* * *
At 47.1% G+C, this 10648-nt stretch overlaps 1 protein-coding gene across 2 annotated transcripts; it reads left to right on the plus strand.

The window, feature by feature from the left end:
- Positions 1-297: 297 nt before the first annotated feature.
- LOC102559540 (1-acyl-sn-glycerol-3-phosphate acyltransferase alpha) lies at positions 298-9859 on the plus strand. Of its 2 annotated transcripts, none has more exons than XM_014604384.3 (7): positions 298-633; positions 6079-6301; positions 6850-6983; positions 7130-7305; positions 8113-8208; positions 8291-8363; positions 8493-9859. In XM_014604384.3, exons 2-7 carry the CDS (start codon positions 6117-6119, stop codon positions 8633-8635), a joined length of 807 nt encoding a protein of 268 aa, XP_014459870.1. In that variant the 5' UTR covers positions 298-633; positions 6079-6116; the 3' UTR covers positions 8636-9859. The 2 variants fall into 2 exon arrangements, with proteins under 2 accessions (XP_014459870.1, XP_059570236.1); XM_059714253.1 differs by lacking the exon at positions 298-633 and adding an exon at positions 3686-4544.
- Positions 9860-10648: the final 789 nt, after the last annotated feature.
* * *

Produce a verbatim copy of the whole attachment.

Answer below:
At 47.1% G+C, this 10648-nt stretch overlaps 1 protein-coding gene across 2 annotated transcripts; it reads left to right on the plus strand.

The window, feature by feature from the left end:
- Positions 1-297: 297 nt before the first annotated feature.
- LOC102559540 (1-acyl-sn-glycerol-3-phosphate acyltransferase alpha) lies at positions 298-9859 on the plus strand. Of its 2 annotated transcripts, none has more exons than XM_014604384.3 (7): positions 298-633; positions 6079-6301; positions 6850-6983; positions 7130-7305; positions 8113-8208; positions 8291-8363; positions 8493-9859. In XM_014604384.3, exons 2-7 carry the CDS (start codon positions 6117-6119, stop codon positions 8633-8635), a joined length of 807 nt encoding a protein of 268 aa, XP_014459870.1. In that variant the 5' UTR covers positions 298-633; positions 6079-6116; the 3' UTR covers positions 8636-9859. The 2 variants fall into 2 exon arrangements, with proteins under 2 accessions (XP_014459870.1, XP_059570236.1); XM_059714253.1 differs by lacking the exon at positions 298-633 and adding an exon at positions 3686-4544.
- Positions 9860-10648: the final 789 nt, after the last annotated feature.